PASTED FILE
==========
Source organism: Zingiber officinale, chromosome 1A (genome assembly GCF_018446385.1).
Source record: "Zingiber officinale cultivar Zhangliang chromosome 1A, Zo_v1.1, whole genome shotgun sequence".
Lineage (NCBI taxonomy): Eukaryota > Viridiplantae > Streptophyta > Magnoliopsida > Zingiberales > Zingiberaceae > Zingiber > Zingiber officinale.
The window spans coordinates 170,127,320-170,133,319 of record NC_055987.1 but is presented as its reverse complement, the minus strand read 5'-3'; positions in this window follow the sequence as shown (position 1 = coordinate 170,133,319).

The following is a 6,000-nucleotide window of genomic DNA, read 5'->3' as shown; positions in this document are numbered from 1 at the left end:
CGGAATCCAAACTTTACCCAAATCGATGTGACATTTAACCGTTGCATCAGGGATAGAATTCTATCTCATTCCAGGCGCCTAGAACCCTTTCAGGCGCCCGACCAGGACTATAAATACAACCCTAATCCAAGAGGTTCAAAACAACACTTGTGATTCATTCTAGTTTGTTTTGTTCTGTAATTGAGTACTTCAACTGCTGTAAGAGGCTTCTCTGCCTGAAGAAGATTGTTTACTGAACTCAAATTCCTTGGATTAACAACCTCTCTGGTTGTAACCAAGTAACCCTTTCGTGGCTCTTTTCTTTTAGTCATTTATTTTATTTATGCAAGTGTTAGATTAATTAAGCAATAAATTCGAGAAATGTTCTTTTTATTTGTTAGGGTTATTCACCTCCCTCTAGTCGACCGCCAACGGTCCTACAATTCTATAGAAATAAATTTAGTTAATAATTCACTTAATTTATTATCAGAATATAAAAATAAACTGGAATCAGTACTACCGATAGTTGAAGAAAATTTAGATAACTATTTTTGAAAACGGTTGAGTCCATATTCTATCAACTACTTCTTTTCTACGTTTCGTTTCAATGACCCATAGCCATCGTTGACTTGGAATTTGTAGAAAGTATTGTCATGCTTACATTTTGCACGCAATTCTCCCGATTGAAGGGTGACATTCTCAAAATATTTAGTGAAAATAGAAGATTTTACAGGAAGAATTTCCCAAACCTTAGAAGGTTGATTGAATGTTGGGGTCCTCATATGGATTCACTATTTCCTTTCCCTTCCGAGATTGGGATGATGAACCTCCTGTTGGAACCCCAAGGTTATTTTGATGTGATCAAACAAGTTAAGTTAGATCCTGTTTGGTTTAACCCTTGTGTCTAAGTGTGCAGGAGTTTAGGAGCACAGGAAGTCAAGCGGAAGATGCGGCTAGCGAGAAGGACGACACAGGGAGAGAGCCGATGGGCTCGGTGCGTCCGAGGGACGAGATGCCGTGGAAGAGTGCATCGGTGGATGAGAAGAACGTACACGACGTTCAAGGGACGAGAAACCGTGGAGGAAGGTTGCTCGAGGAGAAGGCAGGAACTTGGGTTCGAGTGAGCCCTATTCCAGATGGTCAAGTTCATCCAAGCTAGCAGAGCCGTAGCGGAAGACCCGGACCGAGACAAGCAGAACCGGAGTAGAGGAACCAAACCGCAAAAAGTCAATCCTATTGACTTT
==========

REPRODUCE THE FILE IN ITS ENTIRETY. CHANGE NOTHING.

Source organism: Zingiber officinale, chromosome 1A (genome assembly GCF_018446385.1).
Source record: "Zingiber officinale cultivar Zhangliang chromosome 1A, Zo_v1.1, whole genome shotgun sequence".
Lineage (NCBI taxonomy): Eukaryota > Viridiplantae > Streptophyta > Magnoliopsida > Zingiberales > Zingiberaceae > Zingiber > Zingiber officinale.
The window spans coordinates 170,127,320-170,133,319 of record NC_055987.1 but is presented as its reverse complement, the minus strand read 5'-3'; positions in this window follow the sequence as shown (position 1 = coordinate 170,133,319).

The following is a 6,000-nucleotide window of genomic DNA, read 5'->3' as shown; positions in this document are numbered from 1 at the left end:
CGGAATCCAAACTTTACCCAAATCGATGTGACATTTAACCGTTGCATCAGGGATAGAATTCTATCTCATTCCAGGCGCCTAGAACCCTTTCAGGCGCCCGACCAGGACTATAAATACAACCCTAATCCAAGAGGTTCAAAACAACACTTGTGATTCATTCTAGTTTGTTTTGTTCTGTAATTGAGTACTTCAACTGCTGTAAGAGGCTTCTCTGCCTGAAGAAGATTGTTTACTGAACTCAAATTCCTTGGATTAACAACCTCTCTGGTTGTAACCAAGTAACCCTTTCGTGGCTCTTTTCTTTTAGTCATTTATTTTATTTATGCAAGTGTTAGATTAATTAAGCAATAAATTCGAGAAATGTTCTTTTTATTTGTTAGGGTTATTCACCTCCCTCTAGTCGACCGCCAACGGTCCTACAATTCTATAGAAATAAATTTAGTTAATAATTCACTTAATTTATTATCAGAATATAAAAATAAACTGGAATCAGTACTACCGATAGTTGAAGAAAATTTAGATAACTATTTTTGAAAACGGTTGAGTCCATATTCTATCAACTACTTCTTTTCTACGTTTCGTTTCAATGACCCATAGCCATCGTTGACTTGGAATTTGTAGAAAGTATTGTCATGCTTACATTTTGCACGCAATTCTCCCGATTGAAGGGTGACATTCTCAAAATATTTAGTGAAAATAGAAGATTTTACAGGAAGAATTTCCCAAACCTTAGAAGGTTGATTGAATGTTGGGGTCCTCATATGGATTCACTATTTCCTTTCCCTTCCGAGATTGGGATGATGAACCTCCTGTTGGAACCCCAAGGTTATTTTGATGTGATCAAACAAGTTAAGTTAGATCCTGTTTGGTTTAACCCTTGTGTCTAAGTGTGCAGGAGTTTAGGAGCACAGGAAGTCAAGCGGAAGATGCGGCTAGCGAGAAGGACGACACAGGGAGAGAGCCGATGGGCTCGGTGCGTCCGAGGGACGAGATGCCGTGGAAGAGTGCATCGGTGGATGAGAAGAACGTACACGACGTTCAAGGGACGAGAAACCGTGGAGGAAGGTTGCTCGAGGAGAAGGCAGGAACTTGGGTTCGAGTGAGCCCTATTCCAGATGGTCAAGTTCATCCAAGCTAGCAGAGCCGTAGCGGAAGACCCGGACCGAGACAAGCAGAACCGGAGTAGAGGAACCAAACCGCAAAAAGTCAATCCTATTGACTTT